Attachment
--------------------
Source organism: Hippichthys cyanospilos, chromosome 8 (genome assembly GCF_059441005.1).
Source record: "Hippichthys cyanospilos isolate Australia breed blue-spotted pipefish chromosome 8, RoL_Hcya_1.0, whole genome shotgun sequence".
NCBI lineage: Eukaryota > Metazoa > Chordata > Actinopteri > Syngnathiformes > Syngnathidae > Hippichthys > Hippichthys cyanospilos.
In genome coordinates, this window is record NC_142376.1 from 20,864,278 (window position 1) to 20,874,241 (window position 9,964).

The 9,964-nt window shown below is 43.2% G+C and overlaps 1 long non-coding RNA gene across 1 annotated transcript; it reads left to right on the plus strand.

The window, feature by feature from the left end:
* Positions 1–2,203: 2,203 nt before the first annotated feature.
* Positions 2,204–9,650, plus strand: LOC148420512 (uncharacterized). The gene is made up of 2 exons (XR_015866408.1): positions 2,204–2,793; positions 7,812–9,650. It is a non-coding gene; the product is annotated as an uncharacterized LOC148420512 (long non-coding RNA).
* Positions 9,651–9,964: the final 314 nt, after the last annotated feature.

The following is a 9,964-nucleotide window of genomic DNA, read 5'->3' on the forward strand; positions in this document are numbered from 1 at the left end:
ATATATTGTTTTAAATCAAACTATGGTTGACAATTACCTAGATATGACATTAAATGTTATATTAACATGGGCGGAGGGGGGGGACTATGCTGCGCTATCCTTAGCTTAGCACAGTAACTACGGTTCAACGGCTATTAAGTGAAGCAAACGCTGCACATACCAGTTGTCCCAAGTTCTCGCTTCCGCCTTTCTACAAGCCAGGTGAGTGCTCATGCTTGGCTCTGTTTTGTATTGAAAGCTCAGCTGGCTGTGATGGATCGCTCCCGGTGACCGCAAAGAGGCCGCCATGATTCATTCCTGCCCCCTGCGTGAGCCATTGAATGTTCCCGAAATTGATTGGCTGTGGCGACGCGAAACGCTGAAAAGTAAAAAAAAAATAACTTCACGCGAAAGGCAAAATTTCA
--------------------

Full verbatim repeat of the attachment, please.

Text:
Source organism: Hippichthys cyanospilos, chromosome 8 (genome assembly GCF_059441005.1).
Source record: "Hippichthys cyanospilos isolate Australia breed blue-spotted pipefish chromosome 8, RoL_Hcya_1.0, whole genome shotgun sequence".
NCBI lineage: Eukaryota > Metazoa > Chordata > Actinopteri > Syngnathiformes > Syngnathidae > Hippichthys > Hippichthys cyanospilos.
In genome coordinates, this window is record NC_142376.1 from 20,864,278 (window position 1) to 20,874,241 (window position 9,964).

The 9,964-nt window shown below is 43.2% G+C and overlaps 1 long non-coding RNA gene across 1 annotated transcript; it reads left to right on the plus strand.

The window, feature by feature from the left end:
* Positions 1–2,203: 2,203 nt before the first annotated feature.
* Positions 2,204–9,650, plus strand: LOC148420512 (uncharacterized). The gene is made up of 2 exons (XR_015866408.1): positions 2,204–2,793; positions 7,812–9,650. It is a non-coding gene; the product is annotated as an uncharacterized LOC148420512 (long non-coding RNA).
* Positions 9,651–9,964: the final 314 nt, after the last annotated feature.

The following is a 9,964-nucleotide window of genomic DNA, read 5'->3' on the forward strand; positions in this document are numbered from 1 at the left end:
ATATATTGTTTTAAATCAAACTATGGTTGACAATTACCTAGATATGACATTAAATGTTATATTAACATGGGCGGAGGGGGGGGACTATGCTGCGCTATCCTTAGCTTAGCACAGTAACTACGGTTCAACGGCTATTAAGTGAAGCAAACGCTGCACATACCAGTTGTCCCAAGTTCTCGCTTCCGCCTTTCTACAAGCCAGGTGAGTGCTCATGCTTGGCTCTGTTTTGTATTGAAAGCTCAGCTGGCTGTGATGGATCGCTCCCGGTGACCGCAAAGAGGCCGCCATGATTCATTCCTGCCCCCTGCGTGAGCCATTGAATGTTCCCGAAATTGATTGGCTGTGGCGACGCGAAACGCTGAAAAGTAAAAAAAAAATAACTTCACGCGAAAGGCAAAATTTCA